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[whitespace] Chicken Run
Pair Shaped: Two pestered poultry stars make a break for it in 'Chicken Run.'

Two By Two

This year's summer movies come to screens joined at birth

By Richard von Busack

REMEMBER THAT SUMMER when two killer-comet movies vied for the same audience? That twinning effect returns with a vengeance this year. To start with, we have two movies about extraterrestrials hunting down the last tragic remnants of what once were the proud denizens of planet Earth. (A grim warning of snout apparel to come: John Travolta's alien visage is saddled with a nose leash.) Battlefield Earth (now playing) shares the same big-flick season with Titan A.E. (opens June 16), in which a different set of bad aliens evict us from Earth, and no, we don't get the cleaning deposit back.

There are two movies by elderly 1960s stars: Clint Eastwood's new directorial effort, Space Cowboys (Aug. 4), propelled by the John Glenn redux, concerns old-time astronauts going after a dangerous chunk of space rubbish (perhaps an old print of Pink Cadillac). Space Cowboys opens the same weekend as Robert Redford's metaphorical film about a champion golfer, The Legend of Bagger Vance (Aug. 4).

We'll get a double bill of Shakespeare--Hamlet (May 12) and Love's Labour's Lost (June 9)--and the new Coen Brothers film, Oh, Brother, Where Art Thou (late summer), will be supplemented by a rerelease of their cult hit Blood Simple (July 7).

Some of the more noteworthy two-fers follow:

Ethan Hawke and Julia Stiles give 'Hamlet' a modern look.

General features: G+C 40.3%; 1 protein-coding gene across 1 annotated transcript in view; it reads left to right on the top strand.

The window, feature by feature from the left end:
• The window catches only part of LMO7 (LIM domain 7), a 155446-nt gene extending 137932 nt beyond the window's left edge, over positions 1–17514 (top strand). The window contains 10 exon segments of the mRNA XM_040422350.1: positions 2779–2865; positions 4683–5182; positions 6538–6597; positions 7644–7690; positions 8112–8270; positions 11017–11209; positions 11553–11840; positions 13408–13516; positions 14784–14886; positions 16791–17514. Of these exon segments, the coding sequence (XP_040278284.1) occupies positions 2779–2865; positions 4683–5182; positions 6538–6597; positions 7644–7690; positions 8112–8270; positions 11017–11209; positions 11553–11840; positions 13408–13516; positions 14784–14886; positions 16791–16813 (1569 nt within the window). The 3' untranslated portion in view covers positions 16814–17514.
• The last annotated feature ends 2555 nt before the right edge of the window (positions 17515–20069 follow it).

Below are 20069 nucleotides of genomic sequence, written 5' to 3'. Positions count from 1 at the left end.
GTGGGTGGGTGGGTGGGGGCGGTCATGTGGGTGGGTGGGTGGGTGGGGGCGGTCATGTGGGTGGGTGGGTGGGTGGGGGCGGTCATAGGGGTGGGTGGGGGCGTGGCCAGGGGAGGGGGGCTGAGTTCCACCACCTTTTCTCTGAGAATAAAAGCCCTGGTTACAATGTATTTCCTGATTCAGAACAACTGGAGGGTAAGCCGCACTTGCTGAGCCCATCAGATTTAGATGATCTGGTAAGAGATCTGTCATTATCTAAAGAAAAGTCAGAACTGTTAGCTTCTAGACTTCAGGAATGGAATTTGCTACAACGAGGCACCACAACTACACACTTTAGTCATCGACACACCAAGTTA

Hamlet (May 26 at the Camera Cinemas in San Jose) Michael Almereyda's skeletonized but consistently interesting midtown Manhattan version of the play stars Ethan Hawke. That it comes so quickly in the wake of Kenneth Branagh's version is an indecency equal to Gertrude's remarriage so soon after her husband's death. However, Almereyda's intelligent approach makes up for his hubris--I left the theater thinking that there ought to be a new film version of Hamlet every year. Bill Murray as Polonious is an inspired choice. Liev Schreiber, who did a much-praised Hamlet in New York, turns up as a square, slow Laertes--definitely Polonious' son. In a cameo is the terrific Steve Zahn (of Happy, Texas) as Rosencrantz, shouting out his conniving lies to Hamlet over the noise of a loud downtown bar.

Double feature it with:

Love's Labor's Lost (June 9) Branagh's film version of this comedy is the first ever American screen adaptation, unless you count the 1934 Three Stooges short "Women Haters," the trio's all-verse opus about a similar group of bachelors vowing never to be nose-leashed, I mean led by the nose, by the frauleins again. Branagh's version is set on the eve of World War II. He co-stars with Alicia Silverstone. Directors Stanley Donen and Martin Scorsese helped bring this film to term; Donen's aid might have been especially helpful since it's Branagh's first musical.